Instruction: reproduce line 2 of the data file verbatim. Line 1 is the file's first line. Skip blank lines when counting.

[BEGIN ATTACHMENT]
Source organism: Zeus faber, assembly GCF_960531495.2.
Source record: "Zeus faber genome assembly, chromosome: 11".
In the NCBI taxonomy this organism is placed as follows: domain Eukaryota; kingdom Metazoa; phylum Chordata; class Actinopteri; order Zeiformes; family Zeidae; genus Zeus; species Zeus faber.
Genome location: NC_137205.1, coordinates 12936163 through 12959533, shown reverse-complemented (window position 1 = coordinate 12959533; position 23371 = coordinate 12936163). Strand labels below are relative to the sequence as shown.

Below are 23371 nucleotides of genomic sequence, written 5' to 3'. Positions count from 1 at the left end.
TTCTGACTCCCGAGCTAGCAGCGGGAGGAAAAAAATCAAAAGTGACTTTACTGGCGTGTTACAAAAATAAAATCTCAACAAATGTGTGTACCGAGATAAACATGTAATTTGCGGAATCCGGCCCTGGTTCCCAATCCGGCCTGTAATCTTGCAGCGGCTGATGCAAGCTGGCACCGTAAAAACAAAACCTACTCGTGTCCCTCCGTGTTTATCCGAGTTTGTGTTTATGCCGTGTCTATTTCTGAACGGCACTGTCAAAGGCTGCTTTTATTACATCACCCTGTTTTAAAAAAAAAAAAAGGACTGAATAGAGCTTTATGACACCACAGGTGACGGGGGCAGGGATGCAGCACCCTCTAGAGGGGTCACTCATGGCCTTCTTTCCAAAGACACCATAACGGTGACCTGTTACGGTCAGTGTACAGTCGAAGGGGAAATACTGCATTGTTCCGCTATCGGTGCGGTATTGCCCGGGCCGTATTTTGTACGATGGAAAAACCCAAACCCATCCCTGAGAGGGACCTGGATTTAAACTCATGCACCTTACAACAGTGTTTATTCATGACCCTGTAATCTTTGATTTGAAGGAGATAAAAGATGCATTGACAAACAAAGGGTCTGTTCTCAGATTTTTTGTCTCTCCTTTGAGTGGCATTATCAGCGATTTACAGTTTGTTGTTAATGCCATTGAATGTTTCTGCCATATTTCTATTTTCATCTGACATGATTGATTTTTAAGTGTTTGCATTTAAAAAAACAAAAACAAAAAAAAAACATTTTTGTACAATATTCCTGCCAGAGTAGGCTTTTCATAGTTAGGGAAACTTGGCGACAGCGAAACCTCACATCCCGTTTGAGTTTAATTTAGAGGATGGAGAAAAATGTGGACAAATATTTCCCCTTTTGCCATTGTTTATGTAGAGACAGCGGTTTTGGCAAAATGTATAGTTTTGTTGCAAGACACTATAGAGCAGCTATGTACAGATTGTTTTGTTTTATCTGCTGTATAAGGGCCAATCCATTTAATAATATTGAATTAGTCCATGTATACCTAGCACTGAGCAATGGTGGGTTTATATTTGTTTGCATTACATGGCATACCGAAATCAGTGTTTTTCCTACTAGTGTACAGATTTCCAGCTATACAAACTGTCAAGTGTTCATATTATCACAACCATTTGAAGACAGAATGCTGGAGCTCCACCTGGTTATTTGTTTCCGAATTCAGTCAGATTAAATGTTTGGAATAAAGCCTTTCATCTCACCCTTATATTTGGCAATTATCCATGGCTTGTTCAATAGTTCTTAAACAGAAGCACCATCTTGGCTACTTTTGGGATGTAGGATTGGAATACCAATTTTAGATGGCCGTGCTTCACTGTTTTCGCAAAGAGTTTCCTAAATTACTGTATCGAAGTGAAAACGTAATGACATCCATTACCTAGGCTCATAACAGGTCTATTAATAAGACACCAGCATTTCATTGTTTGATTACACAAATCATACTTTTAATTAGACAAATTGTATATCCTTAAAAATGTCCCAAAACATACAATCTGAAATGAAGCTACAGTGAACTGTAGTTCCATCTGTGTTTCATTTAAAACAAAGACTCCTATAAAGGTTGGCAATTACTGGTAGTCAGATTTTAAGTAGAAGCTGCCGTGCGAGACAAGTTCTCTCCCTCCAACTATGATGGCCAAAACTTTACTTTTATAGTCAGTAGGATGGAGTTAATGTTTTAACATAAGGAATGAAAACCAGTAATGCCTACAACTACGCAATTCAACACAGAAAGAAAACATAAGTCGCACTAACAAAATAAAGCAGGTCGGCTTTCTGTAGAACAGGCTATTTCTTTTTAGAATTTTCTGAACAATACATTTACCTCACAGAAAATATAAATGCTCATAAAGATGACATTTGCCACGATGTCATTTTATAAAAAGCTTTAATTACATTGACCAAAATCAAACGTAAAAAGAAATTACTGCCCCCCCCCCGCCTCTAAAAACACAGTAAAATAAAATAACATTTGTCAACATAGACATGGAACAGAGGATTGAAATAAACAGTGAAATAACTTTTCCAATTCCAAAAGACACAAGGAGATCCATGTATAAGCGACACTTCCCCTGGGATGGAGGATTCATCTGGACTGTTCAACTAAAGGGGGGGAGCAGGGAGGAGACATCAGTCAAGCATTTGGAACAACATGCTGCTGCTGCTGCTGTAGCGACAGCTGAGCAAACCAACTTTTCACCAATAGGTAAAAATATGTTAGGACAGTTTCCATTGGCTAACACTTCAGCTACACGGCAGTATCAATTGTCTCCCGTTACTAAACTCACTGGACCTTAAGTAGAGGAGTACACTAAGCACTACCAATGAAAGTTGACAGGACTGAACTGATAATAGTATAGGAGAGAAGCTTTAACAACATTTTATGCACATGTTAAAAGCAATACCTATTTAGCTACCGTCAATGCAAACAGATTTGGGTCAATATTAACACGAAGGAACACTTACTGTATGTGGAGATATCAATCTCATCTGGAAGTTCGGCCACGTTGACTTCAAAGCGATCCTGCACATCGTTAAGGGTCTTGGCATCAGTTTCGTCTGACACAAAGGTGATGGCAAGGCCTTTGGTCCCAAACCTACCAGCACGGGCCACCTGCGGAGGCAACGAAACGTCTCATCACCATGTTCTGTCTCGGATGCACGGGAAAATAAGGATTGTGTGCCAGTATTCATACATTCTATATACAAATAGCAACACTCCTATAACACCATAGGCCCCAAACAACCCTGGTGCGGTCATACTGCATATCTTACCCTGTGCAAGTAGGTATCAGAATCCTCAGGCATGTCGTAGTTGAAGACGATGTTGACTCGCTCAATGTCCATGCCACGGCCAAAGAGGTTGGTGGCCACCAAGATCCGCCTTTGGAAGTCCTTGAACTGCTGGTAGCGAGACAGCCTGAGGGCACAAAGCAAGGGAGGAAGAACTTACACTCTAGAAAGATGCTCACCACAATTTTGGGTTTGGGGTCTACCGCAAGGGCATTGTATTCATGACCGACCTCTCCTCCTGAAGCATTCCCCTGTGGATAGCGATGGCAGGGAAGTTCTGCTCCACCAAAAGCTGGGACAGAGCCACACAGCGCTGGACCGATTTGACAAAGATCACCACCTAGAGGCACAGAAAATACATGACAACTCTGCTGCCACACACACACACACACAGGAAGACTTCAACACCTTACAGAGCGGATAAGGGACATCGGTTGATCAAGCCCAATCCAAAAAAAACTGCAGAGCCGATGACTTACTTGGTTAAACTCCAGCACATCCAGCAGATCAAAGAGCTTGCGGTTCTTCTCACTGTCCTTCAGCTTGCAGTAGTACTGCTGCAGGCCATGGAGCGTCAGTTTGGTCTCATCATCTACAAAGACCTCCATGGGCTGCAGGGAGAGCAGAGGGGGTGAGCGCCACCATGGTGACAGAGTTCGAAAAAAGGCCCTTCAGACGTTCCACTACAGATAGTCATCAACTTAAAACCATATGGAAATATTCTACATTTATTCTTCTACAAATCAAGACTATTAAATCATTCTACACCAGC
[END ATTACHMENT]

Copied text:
Source record: "Zeus faber genome assembly, chromosome: 11".